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Taking the next step toward completing its product line by adding more technology to its equipment and offerings, Star Trac has told SNEWS® that it will take on an aggressive role as one of two MYE Entertainment distributors in North America, which comes on the heels of a newly minted distribution agreement with the Koko Fitness computerized strength trainer.
The arrangement with MYE means Star Trac as of Sept. 4 has hired three people in-house as sales and business development to sell and develop the entertainment system in all markets. In late March, Star Trac had announced a partnership with MYE. (Click here to read a March 30, 2007, SNEWS® story, “Star Trac partners with MYE Entertainment for distribution, product development.”)
This arrangement means increased involvement with direct access to MYE products for Star Trac products as well as MYE working on product development for Star Trac specifically. The other distributor is True Fitness, which began a relationship with MYE in 2006 and will continue as a competitive distributor with a different name. MYE Entertainment LLC, led by President Tony Garcia, will still be the creative force behind the products as well as the entity that owns the name and brand. Star Trac’s new in-house sales force includes Andrea Garvey and Kathy Mitchell-Guthrie, formerly in sales with the True Fitness distributor; and Lee Guthrie, former vice president of business development with MYE LLC, who will take on a higher role in business development under the Star Trac flag.
“This allows us to be more aggressive with future product opportunities,” said Randy Bergstedt, Star Trac vice president of global marketing.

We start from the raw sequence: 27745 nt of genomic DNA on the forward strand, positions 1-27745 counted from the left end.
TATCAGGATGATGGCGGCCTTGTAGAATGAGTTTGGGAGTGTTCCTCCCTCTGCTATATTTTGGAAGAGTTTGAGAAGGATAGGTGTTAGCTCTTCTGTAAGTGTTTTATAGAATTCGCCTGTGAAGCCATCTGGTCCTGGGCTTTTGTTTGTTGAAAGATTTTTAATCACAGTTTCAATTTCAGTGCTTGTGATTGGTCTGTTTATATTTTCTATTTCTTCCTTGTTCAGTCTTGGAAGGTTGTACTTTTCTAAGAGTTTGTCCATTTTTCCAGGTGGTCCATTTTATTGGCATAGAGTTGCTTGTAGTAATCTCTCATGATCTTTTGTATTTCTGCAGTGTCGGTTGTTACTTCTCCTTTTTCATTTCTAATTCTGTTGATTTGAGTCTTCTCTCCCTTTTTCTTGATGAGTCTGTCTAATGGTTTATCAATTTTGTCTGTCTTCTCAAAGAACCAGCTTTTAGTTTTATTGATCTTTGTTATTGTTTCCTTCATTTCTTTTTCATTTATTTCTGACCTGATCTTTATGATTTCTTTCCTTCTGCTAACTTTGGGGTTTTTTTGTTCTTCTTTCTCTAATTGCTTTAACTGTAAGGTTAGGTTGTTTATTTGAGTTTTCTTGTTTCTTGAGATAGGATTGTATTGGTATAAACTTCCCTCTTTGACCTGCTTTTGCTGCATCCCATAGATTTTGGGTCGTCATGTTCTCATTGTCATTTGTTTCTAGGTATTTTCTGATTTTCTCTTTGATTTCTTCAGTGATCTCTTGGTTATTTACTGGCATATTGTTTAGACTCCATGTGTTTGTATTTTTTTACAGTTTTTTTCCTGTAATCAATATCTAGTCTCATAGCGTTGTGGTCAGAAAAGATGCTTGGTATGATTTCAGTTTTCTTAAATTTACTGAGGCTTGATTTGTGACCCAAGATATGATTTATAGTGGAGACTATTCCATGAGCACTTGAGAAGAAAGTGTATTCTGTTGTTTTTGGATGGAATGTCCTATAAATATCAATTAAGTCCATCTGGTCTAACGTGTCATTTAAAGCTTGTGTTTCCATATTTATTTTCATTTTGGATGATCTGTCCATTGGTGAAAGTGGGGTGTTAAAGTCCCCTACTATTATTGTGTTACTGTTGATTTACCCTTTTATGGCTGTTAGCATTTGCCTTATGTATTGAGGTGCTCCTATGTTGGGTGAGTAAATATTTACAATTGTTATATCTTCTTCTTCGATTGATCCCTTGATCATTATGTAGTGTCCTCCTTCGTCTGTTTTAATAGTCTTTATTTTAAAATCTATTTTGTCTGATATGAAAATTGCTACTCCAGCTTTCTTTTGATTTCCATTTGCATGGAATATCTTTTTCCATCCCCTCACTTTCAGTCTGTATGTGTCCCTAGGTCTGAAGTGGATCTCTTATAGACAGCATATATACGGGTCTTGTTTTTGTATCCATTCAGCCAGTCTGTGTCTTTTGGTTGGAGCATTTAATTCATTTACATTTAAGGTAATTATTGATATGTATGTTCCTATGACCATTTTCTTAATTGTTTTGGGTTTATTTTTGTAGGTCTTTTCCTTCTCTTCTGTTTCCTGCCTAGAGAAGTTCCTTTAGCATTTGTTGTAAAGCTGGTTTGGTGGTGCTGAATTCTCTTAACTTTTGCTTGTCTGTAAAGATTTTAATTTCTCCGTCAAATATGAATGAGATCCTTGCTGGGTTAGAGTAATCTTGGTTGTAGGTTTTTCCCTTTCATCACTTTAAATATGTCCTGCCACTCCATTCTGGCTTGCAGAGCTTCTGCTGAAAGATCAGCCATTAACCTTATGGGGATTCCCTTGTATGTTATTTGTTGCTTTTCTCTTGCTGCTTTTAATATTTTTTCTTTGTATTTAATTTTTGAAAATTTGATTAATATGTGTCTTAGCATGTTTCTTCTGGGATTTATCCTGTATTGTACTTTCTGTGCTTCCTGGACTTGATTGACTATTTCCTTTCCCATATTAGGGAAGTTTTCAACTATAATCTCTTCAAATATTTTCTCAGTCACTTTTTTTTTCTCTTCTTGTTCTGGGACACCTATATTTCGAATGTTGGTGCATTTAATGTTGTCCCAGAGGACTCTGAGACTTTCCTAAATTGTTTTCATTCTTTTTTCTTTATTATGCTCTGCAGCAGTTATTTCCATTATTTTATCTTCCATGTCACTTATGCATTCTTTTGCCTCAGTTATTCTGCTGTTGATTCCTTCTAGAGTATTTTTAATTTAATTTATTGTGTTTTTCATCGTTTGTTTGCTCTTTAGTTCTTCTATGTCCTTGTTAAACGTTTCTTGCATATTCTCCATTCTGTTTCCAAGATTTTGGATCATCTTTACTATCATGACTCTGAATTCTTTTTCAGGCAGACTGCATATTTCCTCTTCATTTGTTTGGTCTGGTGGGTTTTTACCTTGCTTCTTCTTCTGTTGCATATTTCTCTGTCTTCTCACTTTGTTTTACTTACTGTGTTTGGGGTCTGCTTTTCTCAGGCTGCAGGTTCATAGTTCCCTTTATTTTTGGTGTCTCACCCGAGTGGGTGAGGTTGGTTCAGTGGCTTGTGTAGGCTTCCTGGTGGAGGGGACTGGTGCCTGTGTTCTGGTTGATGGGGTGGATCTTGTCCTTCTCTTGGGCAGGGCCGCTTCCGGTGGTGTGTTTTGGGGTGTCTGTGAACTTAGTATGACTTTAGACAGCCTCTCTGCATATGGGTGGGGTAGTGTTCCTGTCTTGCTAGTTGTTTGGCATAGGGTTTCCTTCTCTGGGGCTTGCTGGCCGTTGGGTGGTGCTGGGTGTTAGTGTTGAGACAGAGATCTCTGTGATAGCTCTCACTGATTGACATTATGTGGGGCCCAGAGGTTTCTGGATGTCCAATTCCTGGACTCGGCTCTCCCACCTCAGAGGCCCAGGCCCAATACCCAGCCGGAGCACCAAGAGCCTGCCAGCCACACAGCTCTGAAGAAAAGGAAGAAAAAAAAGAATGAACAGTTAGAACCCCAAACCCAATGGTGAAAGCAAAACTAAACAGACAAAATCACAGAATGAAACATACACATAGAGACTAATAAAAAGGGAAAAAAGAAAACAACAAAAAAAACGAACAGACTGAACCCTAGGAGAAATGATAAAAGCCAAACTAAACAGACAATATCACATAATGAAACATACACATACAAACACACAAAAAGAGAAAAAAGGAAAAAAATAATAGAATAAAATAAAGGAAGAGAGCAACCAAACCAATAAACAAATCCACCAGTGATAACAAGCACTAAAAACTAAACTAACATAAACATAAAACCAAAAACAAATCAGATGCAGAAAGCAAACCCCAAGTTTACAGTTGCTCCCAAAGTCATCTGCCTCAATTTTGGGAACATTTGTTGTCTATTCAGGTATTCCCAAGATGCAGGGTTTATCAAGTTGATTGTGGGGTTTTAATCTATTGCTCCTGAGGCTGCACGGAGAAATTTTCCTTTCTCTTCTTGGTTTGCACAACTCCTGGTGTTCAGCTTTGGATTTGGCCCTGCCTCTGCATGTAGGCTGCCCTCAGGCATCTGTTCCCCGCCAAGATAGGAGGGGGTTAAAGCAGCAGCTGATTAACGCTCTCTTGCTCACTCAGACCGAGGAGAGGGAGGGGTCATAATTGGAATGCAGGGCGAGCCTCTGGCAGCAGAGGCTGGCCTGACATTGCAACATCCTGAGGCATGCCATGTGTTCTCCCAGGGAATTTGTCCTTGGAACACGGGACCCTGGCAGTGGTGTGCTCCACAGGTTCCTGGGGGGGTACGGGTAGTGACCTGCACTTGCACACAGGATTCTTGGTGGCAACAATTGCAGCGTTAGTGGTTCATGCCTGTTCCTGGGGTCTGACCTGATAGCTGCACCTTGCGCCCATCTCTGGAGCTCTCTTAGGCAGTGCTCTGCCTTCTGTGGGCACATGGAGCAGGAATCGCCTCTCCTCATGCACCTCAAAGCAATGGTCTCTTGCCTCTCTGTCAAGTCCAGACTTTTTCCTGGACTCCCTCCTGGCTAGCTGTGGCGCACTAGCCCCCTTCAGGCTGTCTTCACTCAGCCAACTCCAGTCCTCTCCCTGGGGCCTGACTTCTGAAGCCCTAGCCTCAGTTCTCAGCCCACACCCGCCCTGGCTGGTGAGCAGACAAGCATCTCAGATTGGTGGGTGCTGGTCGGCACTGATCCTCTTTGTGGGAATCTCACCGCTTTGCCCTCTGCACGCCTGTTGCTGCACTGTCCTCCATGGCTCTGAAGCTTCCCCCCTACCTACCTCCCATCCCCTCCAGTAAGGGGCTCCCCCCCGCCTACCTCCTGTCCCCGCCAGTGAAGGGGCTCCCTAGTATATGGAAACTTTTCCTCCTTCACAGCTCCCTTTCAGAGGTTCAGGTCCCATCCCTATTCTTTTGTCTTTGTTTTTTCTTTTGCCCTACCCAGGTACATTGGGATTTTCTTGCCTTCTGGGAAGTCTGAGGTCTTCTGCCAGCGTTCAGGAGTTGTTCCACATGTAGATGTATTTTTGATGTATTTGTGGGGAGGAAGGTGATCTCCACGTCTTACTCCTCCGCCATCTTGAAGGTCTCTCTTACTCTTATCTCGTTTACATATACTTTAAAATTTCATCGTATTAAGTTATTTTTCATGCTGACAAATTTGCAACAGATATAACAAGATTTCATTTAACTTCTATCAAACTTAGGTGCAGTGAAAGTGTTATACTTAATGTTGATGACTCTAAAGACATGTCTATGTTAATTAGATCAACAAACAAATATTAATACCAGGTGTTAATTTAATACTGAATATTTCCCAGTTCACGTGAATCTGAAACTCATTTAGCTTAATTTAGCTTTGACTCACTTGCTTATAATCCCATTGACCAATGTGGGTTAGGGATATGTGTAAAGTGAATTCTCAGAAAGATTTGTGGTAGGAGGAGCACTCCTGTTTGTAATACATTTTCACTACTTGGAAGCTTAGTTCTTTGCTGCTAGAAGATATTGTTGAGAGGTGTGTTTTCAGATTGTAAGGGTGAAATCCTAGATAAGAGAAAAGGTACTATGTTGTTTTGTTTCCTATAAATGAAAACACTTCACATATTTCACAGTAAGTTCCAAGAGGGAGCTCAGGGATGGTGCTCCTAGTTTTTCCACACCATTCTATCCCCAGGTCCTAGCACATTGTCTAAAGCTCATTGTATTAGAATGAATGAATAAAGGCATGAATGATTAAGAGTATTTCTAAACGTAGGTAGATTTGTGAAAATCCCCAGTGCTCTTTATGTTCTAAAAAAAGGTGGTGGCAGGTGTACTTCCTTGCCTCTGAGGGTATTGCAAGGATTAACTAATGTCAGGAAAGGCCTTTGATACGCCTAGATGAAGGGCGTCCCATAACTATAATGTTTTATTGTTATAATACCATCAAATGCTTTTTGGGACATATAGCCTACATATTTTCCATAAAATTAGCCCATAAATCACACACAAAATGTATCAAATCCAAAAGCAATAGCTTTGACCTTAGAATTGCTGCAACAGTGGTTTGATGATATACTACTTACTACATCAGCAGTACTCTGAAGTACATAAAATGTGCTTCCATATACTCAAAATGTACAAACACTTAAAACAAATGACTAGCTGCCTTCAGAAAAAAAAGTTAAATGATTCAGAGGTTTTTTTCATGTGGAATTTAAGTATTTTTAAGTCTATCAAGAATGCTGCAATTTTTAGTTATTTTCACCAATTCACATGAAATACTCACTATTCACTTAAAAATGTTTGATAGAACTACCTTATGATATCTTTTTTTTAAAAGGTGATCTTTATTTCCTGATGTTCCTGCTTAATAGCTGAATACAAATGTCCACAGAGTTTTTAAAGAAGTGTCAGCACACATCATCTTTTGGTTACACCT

A couple of weeks earlier, Star Trac had signed a distribution agreement with Koko Fitness, a computerized, automated multi-gym, which it had shown to select retailers at the Health & Fitness Business show. SNEWS® had dubbed Koko the first “quick start” for strength training because of the way the friendly system helps set up, coaches users through and then remember their workouts. Although soft launched selectively in 2006, Koko was officially launched at the IHRSA show in March 2007. (Click here to read a May 14, 2007, SNEWS® feature about the company, “Koko Smartrainer: Possibly the first ‘quick start’ of strength training.”)
“We think they have a fantastic user interface,” Bergstedt said, noting that Koko’s one piece (MSRP $10,000) sold well in a mid-summer retail test at Gym Source.
“We went to the show to test the waters with other retailers,” Bergstedt said about the company’s appearance there. “There are definitely people for a product like that on the market.”
Bergstedt called the deal with MYE “a big commitment,” but declined to reveal details about where the MYE and Koko deals would take the company in the areas of technology and entertainment.
“We have big plans,” he said.
SNEWS® View: Although each arrangement on its own may not be huge news, taken together with a rearview-mirror look at what Star Trac has done in the last few years, it is clear that these moves signify the intent for a higher involvement with technology. Considering the timeline needed in product development, we will lay money that the industry may get a peek at Star Trac’s first few products involving technology at the 2008 IHRSA show, but the real expanded launch will come later in the year. In fact, we wouldn’t be surprised to see some kind of combination using both MYE and Koko technology and even using that combination in an exercise-oriented product that could go beyond what the industry has so far deemed an exercise product — either in combination with décor, home, everyday living, or one that combines several exercise categories in one. The possibilities seem endless and, considering the need of the world today for inviting and entertaining exercise products, Star Trac may be on the cutting edge.